Another element that is emphasized in this study refers to the differences in self-categorization according to the children's socioeconomic level. Benett and Sani (2004) affirm that the study of the social self in infancy constitutes the basis of what will in adulthood mobilize forms of social perception and attitudes toward distinct groups. Brewer and Gardner (1996) describe the self-concept as the conjunction of the sense that one is different from others and at the same time the sense that one has something in common with others. Once the personal self is perceived to be part of a community, it will be influenced by stereotypes, norms and emotional experiences that one shares with the group (Turner, 1982) and sociocultural environment (Turner, 1977).

It is possible to argue that children of high SES who demonstrate greater identification with their status of origin may have had experiences that allowed them to identify themselves as part of their group and to distinguish themselves from those who do not conform to the group's characteristics. However, children of low SES, who contemplate this reality daily, make descriptions that tend to be negative and perhaps serve as a way to protect the respondent's self.

Additionally, this study finds that children who incorrectly self-categorize tend to find greater group similarities between people despite economic differences. This result may indicate that the more contact there is between populations of distinct socioeconomic levels, the weaker self-categorization and the categorization of others is based on this criterion. It may serve as a means to minimize inter-group differences and thus diminish stereotypes and prejudices.

It is important to emphasize here that the category of poverty developed by children is influenced by the form in which they perceive and value the other. Children's identification of emotional characteristics, lack of social support, and perception of similarity between poor people with those who are not may be a result of the children's empathetic attitude toward members of the category.

With regard to the condition of inheritance and the persistence of poverty despite people's growth, if results truly indicate that children have the tendency to give random answers, those who presented beliefs about inheritance were also inclined to consider the immutability of the category despite a person's growth throughout life. Nevertheless, it is necessary to mention that the use of a physical context in the test as an observable trait could be associated with biological characteristics, increasing the probability of the children perceiving them to be inherited. Therefore, the variables of inheritance and growth may be interrelated as functions of physical and biological traits rather than as essentialist evidence of the social category.

The results leave open the possibility of continuing to investigate the subject. They also provide hope for the possibility of diminishing the impact of social exclusion and prejudice in the relational dynamic of our societies. The evidence of decreasing bias in intragroup-intergroup thought in terms of social categorization and self-categorization, along with the perception of similarity between people beyond their socioeconomic differences, leads one to hypothesize that early childhood contact and friendly exchange with people from diverse social origins will augment the processes of inclusion and accessibility for all members of society. Additionally, this study's findings regarding young children's ability to identify with others’ perspectives and to attribute emotions to members of another category merit further investigation, as they contradict existing theories of early cognitive development.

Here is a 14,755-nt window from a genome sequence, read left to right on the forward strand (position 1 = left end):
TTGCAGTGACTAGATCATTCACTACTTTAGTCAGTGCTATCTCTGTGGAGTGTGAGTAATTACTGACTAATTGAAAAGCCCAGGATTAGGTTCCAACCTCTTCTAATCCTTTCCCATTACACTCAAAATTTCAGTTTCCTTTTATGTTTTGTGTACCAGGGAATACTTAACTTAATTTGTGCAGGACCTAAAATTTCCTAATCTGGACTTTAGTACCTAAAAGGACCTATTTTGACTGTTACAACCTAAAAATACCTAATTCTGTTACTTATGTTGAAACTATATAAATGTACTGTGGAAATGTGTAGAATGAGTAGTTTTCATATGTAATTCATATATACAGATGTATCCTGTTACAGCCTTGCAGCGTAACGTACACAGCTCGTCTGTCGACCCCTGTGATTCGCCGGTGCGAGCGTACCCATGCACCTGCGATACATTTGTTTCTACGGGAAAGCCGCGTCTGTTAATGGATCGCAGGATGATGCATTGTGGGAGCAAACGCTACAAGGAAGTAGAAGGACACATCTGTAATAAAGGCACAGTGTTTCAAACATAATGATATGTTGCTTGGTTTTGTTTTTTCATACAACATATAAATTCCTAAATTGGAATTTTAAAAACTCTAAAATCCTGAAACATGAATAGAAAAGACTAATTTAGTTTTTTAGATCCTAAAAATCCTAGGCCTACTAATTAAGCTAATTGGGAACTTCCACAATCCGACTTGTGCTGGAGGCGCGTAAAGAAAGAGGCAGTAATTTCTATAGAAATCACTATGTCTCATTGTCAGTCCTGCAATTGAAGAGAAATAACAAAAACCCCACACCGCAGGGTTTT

With regard to the limitations of this study, an attempt was made to include children from 4 years of age. However, the open interviews in the first phase found that children of this age had difficulty in comprehending the instruments. We suggest continuing to carry out investigations that allow such techniques to be refined, given the difficulty of accessing the beliefs of younger children. This limitation implies, in addition, the evaluation of existing instruments, as they do not always achieve the expected levels of reliability.

In terms of the comparisons according to gender, the number of children could be increased. It is also important to identify the beliefs that underlie the social categorization of poverty from the perspective of gender, given that women have historically been excluded from social ascendency and have had less access to educational opportunities and workplace success. Thus, the experiences and stereotypes that women assimilate from an early age are relevant in transforming this reality.

Funding

This research was funded by the Universidad del Norte as part of its strategy to strengthen research groups.

Further reading (with label)
[De la Corte, 1998]
De la Corte, L. (1998). Compromiso y ciencia social: el ejemplo de Ignacio Martín-Baró (Doctoral thesis). Madrid: Universidad Autónoma de Madrid. Retrieved from: http://www.uca.edu.sv/filosofia/admin/files/1203356605.pdf.